After a security incident is identified organizations often consider whether to share information concerning the incident with government agencies. If the incident involved criminal conduct, federal law enforcement agencies – such as the Federal Bureau of Investigation or the United States Secret Service – may be interested in investigating and attempting to prosecute those responsible. It’s also possible that law enforcement already may be investigating similar incidents and can share information that may help in your investigation. For example, they may be able to identify IP addresses associated with bad actors, security vulnerabilities that are being exploited within other organizations, or evidence that might suggest that criminals successfully obtained information from your organization.
The “Cybersecurity Act of 2015,” which was enacted in December of that year, is designed to promote the ability of organizations to identify data security incidents, and to share that information with law enforcement. The Cybersecurity Act has three main provisions. First, it provides a safe harbor from liability for organizations that monitor information systems for cyber threats. Under the safe harbor an organization cannot be sued for engaging in monitoring that complies with the Act. Second, if a threat is identified it provides a safe harbor for the organization to share that information with federal agencies. Third, if an organization chooses to share a cyber threat indicator or a defensive measure with the Federal government, any privilege that might have attached to the information shared (e.g., attorney client privilege) is not waived.
What to consider when deciding whether to share information with the government:
1. Most organizations are not required to share information with the federal government concerning cyber threats or data security incidents. The Cybersecurity Act of 2015 does not compel sharing - it is designed to protect organizations that voluntarily choose to share information.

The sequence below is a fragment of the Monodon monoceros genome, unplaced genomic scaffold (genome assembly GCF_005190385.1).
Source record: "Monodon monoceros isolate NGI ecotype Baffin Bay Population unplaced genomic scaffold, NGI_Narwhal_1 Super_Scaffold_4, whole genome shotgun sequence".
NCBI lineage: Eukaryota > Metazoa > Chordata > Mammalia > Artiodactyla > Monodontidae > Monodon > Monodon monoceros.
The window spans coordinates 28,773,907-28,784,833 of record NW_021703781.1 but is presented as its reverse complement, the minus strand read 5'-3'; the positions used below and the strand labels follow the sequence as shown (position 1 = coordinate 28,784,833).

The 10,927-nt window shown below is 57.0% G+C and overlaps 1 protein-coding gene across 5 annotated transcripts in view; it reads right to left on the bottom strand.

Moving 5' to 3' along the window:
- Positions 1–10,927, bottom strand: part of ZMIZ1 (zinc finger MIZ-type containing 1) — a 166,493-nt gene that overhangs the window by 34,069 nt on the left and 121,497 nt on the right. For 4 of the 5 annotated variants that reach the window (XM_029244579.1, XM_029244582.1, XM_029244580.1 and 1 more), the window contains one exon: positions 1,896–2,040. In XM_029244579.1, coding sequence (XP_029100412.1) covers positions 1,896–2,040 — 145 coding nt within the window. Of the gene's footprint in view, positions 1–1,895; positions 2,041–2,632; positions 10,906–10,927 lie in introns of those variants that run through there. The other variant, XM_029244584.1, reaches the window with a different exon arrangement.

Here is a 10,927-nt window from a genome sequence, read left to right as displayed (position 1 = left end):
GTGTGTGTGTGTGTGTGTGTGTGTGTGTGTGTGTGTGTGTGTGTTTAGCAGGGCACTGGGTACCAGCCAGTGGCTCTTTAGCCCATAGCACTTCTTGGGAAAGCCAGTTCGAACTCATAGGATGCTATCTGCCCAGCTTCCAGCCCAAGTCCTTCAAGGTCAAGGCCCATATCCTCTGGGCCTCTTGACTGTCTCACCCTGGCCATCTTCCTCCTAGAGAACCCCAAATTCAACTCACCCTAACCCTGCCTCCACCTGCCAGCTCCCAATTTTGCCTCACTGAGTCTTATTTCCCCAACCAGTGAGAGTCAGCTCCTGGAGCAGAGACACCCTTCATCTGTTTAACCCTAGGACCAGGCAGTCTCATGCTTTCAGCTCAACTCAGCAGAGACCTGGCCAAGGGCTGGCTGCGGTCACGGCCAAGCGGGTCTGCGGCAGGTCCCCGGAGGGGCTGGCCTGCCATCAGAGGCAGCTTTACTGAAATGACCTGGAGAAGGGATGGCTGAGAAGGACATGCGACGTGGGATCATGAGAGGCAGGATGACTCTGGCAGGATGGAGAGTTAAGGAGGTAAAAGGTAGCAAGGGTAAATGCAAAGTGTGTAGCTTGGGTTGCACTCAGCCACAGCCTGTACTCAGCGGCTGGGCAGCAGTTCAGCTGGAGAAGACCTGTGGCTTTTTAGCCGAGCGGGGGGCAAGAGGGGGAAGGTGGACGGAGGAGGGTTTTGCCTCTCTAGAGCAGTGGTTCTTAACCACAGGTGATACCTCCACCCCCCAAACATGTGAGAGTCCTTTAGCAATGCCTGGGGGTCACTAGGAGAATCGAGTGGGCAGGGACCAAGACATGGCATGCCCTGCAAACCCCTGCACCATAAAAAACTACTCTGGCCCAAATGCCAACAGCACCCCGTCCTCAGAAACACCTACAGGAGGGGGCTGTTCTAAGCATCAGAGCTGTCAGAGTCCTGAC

2. The Cybersecurity Act of 2015 only protects information shared with the federal government. If you are considering sharing information with state or local government agencies you should consider whether doing so may result in liability or privilege waiver.
3. The safe harbors in the Cybersecurity Act of 2015 require that a company follow guidelines for what information can be shared, and how that information must be shared. You should carefully review the requirements before disclosing information to the government to make sure that you can utilize the protections under the Act.
4. To the extent that you have contractual or other statutory obligations not to share information with the government, it is uncertain whether courts will interpret the Cybersecurity Act of 2015 as immunizing your organization from liability if you choose to voluntarily share information.
The following provides a snapshot of threat monitoring and information sharing with the government:
Number of new pieces of malware purportedly created in a year.1
Percentage of Fortune 500 companies that participate in Infragard – an organization created by the FBI to facilitate the sharing of cyber threat information.2
 Virginia Harrison, et al., “Nearly 1 million new malware threats released every day” CNNMoney (Apr. 14, 2015).
 According to InfraGard website, 350 out of 500 companies on the Fortune 500 have a representative in InfraGard. http://www.infragard.org (last viewed Dec. 2015).